Culinary Arts Instructors Give Their Best Thanksgiving Tips

Culinary Arts Instructors Give Their Best Thanksgiving Tips

Sara Plummer
Culinary Arts Instructors Give Their Best Thanksgiving Tips

Thanksgiving might be the most anticipated, and stressful, meal of the year so why not take a tip or two from the pros. School of Culinary Arts chefs Rene Jungo, Jason Marsh and Brenda Nimmo give their sage advice on what to do– and not to do— to make your Thanksgiving meal as tasty and stress free as possible.

How big a turkey should I get?

I would say six ounces per person depending on how many sides will be offered. — Chef Jason Marsh

For smaller gatherings I roast and slice a bone-in turkey breast. Or think about serving baked ham. It’s much less stressful and offers more variety — Chef Brenda Nimmo

Roast or fry the turkey?

Just roast it the good old-fashioned way. When it’s done, let it rest for 20 minutes, breast down, then carve. — Chef Rene Jungo

I prefer roasting. You’re able to control the flavor and temperature better than frying. — Chef Jason Marsh

To brine or not to brine?

Brining is excellent but be careful to read the label on the turkey. If it says 10 percent solution added for flavor, it has already been brined and will become too salty if you brine. —Chef Jason Marsh

How can I ‘wow’ up traditional sides?

For bread stuffing, use different types of bread like sourdough or a dark rye. Turn your green bean casserole into a three bean casserole. — Chef Jason Marsh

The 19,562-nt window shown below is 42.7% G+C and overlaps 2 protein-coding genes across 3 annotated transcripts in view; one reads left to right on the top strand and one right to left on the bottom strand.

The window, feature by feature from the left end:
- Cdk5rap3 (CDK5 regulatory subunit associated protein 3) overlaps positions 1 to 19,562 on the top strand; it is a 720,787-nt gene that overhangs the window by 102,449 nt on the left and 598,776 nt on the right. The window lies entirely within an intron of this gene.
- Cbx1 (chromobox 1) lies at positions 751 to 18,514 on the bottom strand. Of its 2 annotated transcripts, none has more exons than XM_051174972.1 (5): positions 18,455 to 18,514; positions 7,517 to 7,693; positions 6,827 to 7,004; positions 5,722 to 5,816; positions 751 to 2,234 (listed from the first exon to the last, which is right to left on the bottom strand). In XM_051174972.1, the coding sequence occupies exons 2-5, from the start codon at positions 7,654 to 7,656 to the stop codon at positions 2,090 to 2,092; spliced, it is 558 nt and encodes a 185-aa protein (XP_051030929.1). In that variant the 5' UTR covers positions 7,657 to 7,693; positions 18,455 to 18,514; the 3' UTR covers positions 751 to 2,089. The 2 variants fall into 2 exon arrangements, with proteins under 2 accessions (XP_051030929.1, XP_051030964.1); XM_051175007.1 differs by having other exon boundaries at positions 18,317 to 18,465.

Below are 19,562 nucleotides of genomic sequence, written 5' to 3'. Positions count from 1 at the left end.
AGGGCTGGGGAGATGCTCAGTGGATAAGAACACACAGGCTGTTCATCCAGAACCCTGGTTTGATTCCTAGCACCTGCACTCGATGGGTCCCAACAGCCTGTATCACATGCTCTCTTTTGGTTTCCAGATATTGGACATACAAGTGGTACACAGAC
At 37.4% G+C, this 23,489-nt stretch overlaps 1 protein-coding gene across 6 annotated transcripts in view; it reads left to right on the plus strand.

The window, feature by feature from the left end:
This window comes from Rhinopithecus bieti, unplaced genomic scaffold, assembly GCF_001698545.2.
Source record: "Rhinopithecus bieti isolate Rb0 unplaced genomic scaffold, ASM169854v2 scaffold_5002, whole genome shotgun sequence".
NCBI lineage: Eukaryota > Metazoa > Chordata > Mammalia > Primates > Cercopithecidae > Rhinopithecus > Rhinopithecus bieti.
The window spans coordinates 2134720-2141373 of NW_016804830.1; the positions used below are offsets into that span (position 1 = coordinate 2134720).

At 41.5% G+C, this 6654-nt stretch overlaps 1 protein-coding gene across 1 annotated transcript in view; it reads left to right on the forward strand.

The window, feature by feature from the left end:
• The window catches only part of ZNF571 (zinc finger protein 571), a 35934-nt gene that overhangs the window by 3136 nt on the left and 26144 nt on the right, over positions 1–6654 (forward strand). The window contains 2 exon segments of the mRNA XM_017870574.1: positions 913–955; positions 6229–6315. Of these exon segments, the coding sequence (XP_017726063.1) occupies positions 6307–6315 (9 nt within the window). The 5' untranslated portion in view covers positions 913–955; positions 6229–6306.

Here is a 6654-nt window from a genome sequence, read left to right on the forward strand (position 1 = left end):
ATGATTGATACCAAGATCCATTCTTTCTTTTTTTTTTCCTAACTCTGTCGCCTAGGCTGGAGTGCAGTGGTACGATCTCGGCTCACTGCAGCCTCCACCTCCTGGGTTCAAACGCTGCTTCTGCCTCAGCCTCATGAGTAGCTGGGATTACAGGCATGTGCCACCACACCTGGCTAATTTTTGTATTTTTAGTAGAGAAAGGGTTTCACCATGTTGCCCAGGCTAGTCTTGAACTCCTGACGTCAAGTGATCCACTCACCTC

Here is a new family favorite of mine; try adding a little orange zest in the candied sweet potato dish, and instead of marshmallow use a crumble topping of pecans, brown sugar, melted butter and a little flour. Bake in the oven to brown and crisp up the top. — Chef Brenda Nimmo

What are some new side dishes our family can try this year?

In my family, we keep our Thanksgiving fairly traditional. It is a meal to honor the recipes of our grandma, nana, and aunties— all the women that created the wonderful food memories our childhood. If you are an adventurous cook, I might suggest attempting only one new recipe. If it receives rave reviews, then start a new tradition.  My family will not hold back their opinions, so I don’t try to shake it up too much. — Chef Brenda Nimmo

What kind of prep work can I do beforehand to make the day of Thanksgiving easier?

From a chef’s perspective preparation is everything. Begin planning several weeks ahead. Make the guest list, plan the menu, check that you have platters, serving utensils, chafing dishes, china, and enough silverware. Shop the week before.  Set the table the night before. — Chef Brenda Nimmo

Prepare everything you can other wise it becomes a fire drill and that is no fun. — Chef Rene Jungo

Are there some cooking shortcuts I can take when it comes to the Thanksgiving meal?

Do not try to do everything. Assign guest to bring things that may be helpful on the big day. Tea, bag of ice, desserts to share, or simple side dishes. Invite someone over to assist with the prep. Share a bottle of wine and enjoy the process. Also, drag that summer ice chest or cooler out of the garage to hold your side dishes. Heat and cover your dishes and keep them for a few hours in the insulated cooler. Minus the ice, of course, it should retain enough heat to allow for much-needed oven space. — Chef Brenda Nimmo

What do I do with all these leftovers?

Use the meats for sandwiches or a casserole dish — Chef Rene Jungo

Turkey and homemade noodles or turkey lasagna — Chef Jason Marsh

When I shop for the groceries, I always buy take home containers. We feast all day; so much that I am ready to divide it all up and send the leftovers home with my guests. —Chef Brenda Nimmo